(DALLAS) — Dallas nurse Nina Pham, who contracted Ebola while treating a Liberian patient who died of the disease, issued an upbeat statement Tuesday saying that she is “doing well.”
Pham has received a potentially life-saving transfusion from Dr. Kent Brantly, the missionary doctor who beat the virus two months ago, ABC News has learned.
Brantly flew to Dallas on Sunday, one day after Pham tested positive for the virus, sources said. He donated his blood, packed with antibodies that should fight the disease.
Pham, 26, expressed her gratitude Tuesday in a statement issued by Texas Health Presbyterian Hospital Dallas where she worked and is now a patient.
“I’m doing well and want to thank everyone for their kind wishes and prayers. I am blessed by the support of family and friends and am blessed to be cared for by the best team of doctors and nurses in the world here at Texas Health Presbyterian Hospital Dallas,” she said in her statement.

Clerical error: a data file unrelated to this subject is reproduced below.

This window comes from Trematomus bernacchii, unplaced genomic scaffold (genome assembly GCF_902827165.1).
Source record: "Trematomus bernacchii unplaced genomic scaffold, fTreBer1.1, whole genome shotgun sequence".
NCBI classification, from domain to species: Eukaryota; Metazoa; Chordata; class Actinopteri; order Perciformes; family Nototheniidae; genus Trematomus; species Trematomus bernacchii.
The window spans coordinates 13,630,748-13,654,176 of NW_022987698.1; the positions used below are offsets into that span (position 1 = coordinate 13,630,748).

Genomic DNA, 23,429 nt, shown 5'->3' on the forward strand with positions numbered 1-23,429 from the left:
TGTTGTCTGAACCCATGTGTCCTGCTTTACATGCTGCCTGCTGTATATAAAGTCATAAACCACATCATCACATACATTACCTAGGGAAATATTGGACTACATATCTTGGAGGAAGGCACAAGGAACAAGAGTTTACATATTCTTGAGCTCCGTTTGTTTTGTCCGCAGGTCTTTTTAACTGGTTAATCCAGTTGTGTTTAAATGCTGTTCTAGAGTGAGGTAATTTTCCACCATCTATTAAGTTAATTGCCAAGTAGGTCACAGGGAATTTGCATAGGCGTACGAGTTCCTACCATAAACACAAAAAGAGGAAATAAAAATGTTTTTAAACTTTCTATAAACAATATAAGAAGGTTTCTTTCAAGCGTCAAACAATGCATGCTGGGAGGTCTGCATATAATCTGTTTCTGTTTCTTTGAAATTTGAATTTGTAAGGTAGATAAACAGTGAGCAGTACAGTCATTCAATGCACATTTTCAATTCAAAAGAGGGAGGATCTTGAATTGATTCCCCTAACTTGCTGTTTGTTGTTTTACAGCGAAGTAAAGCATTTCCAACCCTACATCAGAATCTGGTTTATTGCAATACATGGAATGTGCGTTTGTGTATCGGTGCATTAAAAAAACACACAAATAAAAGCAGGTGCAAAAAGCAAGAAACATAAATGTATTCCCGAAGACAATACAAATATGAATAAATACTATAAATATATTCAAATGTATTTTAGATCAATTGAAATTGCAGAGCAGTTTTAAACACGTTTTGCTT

Hospital CEO Barclay Berdan said the hospital staff “are working tirelessly to help her in this courageous fight.”
Members of Our Lady of Fatima Church in Fort Worth, Texas — the church that Pham’s family attends — held a special mass on Monday. Rev. Jim Khoi said the family remains hopeful.
“She’s doing well, she’s being treated very well, and she feels comfortable,” Khoi said.
Brantly’s blood donation was welcome information for Pham’s family and friends, Khoi said. “I think that is very good news right there,” he said.
As the 26-year-old remains in isolation, health officials still aren’t sure how she contracted Ebola.
The Centers for Disease Control and Prevention is doubling its manpower at Texas Health Presbyterian Hospital, and Director Dr. Thomas Frieden says the agency is reconsidering its approach to Ebola.
Pham may not be the only person that became infected while treating Duncan, Frieden said.
“It is possible that other individuals could have been infected,” Frieden said.
Copyright 2014 ABC News Radio
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